August 2019: Carey et al (2019) Finding the intersection of neuroplasticity, stroke recovery, and learning: Scope and contributions to stroke rehabilitation. Neural Plasticity, Article ID 5232374, https://doi.org/10.1155/2019/5232374
My congratulations to Leeanne and her colleagues on this incredible piece of research. The fact that an initial search identified just over 400,000 publications gives you some idea of just how much work was involved in this investigation. The temptation to stop right there must have been very strong indeed. Not only is this research innovative in its research question and methods, it is intriguing in its findings. As the title indicates, the investigators set out to find the intersection between neuroplasticity, stroke recovery and learning, and what they found is portrayed in Figure 3. Interestingly, the findings don’t quite intersect, which may say more about where research is up to, in the evolution of this evidence; because, the connectivity between these three issues is in no doubt at all. That “cognition was the major theme identified”, does not come as any surprise. Other identified themes like “task-based….and activity-based learning” and “experience-dependent learning” provides the therapeutic perspective. This watershed evidence is a “must read” for all those involved in recovery after stroke, I’d suggest. This article is freely available. As always, this is just my “humble opinion”.
PS: To make my blog less complicated, as of this month, I’m only going to post. I’ll leave it to others to comments if they want to.
July 2019: Denham et al (2019) “This is our life now. Our new normal”: A qualitative study of the unmet needs of carers of stroke survivors. PLoS ONE 14(5): e0216682. https://doi.org/10.1371/journal.pone.0216682
Its always special to reference an article published by authors I have some connection with. This article, which incidentally, is open access, provides unique insight into the care needs of those who care for people recovering from and/or living with stroke. The authors introduce their research reflecting on the fact that stroke is a “family disease”. They’re right, aren’t they? It’s not just the survivor who is directly affected, but those who they share their lives with – hence the “family” description. What’s unique to this study, is its investigation of the unmet needs of carers across diverse settings. Previous research has mainly focussed on the rehabilitation phase of care. Although this study used qualitative methods and the majority of responders were female, it nevertheless provides unique insights into these members of our communities. You’ll find the abstract under Journal Club 2019 and “humble opinion” as a comment to this post.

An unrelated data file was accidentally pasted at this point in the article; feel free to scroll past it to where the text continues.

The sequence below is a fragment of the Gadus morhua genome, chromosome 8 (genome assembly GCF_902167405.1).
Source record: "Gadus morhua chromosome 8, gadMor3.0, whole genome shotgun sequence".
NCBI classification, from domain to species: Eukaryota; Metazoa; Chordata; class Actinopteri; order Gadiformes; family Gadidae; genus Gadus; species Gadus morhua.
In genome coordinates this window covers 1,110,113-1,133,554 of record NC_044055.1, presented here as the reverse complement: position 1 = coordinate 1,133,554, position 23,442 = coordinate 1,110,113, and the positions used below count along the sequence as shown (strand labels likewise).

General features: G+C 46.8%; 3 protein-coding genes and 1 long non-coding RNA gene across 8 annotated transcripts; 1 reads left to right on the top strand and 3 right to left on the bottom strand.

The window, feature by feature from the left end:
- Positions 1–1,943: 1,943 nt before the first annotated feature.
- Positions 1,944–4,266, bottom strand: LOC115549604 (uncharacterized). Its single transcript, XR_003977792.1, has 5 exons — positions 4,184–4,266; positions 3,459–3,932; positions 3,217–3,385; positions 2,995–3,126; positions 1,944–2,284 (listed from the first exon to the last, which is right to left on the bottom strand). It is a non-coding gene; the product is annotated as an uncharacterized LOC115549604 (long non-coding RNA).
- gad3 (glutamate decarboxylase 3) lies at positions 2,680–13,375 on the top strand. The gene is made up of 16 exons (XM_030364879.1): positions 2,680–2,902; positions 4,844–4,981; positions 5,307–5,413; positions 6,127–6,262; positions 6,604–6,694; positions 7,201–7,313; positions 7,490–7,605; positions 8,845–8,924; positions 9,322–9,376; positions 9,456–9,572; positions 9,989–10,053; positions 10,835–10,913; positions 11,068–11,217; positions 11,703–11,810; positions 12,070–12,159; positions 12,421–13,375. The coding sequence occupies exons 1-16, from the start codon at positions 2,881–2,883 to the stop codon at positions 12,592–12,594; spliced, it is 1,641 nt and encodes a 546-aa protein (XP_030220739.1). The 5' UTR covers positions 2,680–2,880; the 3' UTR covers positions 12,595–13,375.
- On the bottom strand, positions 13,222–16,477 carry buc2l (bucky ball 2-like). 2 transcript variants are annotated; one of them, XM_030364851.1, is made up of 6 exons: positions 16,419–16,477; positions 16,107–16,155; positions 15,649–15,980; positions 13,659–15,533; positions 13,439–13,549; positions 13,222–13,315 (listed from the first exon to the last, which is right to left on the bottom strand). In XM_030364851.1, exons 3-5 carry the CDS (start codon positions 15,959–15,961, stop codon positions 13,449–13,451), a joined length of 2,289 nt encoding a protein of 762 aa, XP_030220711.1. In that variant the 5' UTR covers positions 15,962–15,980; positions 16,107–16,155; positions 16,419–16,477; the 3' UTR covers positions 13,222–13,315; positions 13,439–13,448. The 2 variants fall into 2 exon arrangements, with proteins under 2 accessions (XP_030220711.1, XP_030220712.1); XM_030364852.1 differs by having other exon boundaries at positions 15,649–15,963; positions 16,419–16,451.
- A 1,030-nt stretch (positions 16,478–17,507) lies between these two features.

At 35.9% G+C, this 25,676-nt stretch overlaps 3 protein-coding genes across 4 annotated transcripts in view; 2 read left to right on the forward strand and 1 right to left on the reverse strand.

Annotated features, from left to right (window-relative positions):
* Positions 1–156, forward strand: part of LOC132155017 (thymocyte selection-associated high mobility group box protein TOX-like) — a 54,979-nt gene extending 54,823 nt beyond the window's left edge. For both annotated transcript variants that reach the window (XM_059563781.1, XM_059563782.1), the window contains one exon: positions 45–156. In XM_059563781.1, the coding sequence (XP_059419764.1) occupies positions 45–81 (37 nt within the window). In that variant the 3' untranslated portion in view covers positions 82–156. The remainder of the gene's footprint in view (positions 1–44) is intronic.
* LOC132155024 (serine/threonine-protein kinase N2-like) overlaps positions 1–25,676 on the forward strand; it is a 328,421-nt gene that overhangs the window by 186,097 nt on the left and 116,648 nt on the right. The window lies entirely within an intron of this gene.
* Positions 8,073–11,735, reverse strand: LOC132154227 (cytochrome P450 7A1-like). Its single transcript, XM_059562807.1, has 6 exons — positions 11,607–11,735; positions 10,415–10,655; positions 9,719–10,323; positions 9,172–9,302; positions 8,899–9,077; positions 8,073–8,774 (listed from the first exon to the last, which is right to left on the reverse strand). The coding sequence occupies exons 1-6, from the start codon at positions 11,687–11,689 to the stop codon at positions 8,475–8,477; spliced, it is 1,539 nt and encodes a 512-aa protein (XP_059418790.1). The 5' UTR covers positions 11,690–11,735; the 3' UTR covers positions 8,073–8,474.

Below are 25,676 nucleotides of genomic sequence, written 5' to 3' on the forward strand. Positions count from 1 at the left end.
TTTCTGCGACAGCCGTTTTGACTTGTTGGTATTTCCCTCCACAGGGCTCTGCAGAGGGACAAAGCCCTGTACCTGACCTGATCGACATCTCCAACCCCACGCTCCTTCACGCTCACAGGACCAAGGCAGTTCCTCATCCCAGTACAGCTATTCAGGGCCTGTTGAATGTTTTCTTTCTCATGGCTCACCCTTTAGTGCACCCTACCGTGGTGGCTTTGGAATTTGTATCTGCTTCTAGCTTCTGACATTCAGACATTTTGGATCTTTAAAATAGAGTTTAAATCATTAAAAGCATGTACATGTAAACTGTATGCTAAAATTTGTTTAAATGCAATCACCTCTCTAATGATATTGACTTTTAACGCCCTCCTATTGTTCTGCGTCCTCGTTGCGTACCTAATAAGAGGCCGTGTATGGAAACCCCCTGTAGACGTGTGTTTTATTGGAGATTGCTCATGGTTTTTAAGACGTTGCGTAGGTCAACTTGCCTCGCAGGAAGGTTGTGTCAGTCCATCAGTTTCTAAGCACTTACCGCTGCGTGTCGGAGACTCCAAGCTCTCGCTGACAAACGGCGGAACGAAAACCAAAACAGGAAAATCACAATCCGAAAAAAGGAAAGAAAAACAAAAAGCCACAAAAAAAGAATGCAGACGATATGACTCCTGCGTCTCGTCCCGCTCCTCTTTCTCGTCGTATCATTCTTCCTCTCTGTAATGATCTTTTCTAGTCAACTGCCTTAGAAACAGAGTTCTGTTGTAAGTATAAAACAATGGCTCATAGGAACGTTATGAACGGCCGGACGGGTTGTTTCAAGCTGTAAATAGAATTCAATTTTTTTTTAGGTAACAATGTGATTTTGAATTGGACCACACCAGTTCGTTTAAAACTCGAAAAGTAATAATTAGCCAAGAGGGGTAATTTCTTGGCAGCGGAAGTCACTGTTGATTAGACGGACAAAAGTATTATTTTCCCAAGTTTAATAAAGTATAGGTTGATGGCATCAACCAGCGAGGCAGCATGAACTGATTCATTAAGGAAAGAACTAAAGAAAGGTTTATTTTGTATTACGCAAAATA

June 2019: Rejnö et al (In Press) Changes in functional outcome over five years after stroke. Brain and Behaviour https://doi.org/10.1002/brb3.1300
As the authors rightly claim, there is little evidence about the long-term, functional outcomes in survivors of stroke; which, when you think about it, is surprising! Stroke is a chronic disease, one that survivors will live with for the rest of their lives, yet we know very little about its long-term, functional impact. What I also find very surprising, is the lack of ongoing support that those with stroke, receive in the long-term. Australian researcher, Dr Jeni White, found that, once discharged, many feel “abandoned” by the healthcare system. So, its timely that we review an article about the long-term needs of people living with stroke. This article is freely available. Please find the abstract under Journal Club 2019, and my “humble opinion” attached as a comment to this post.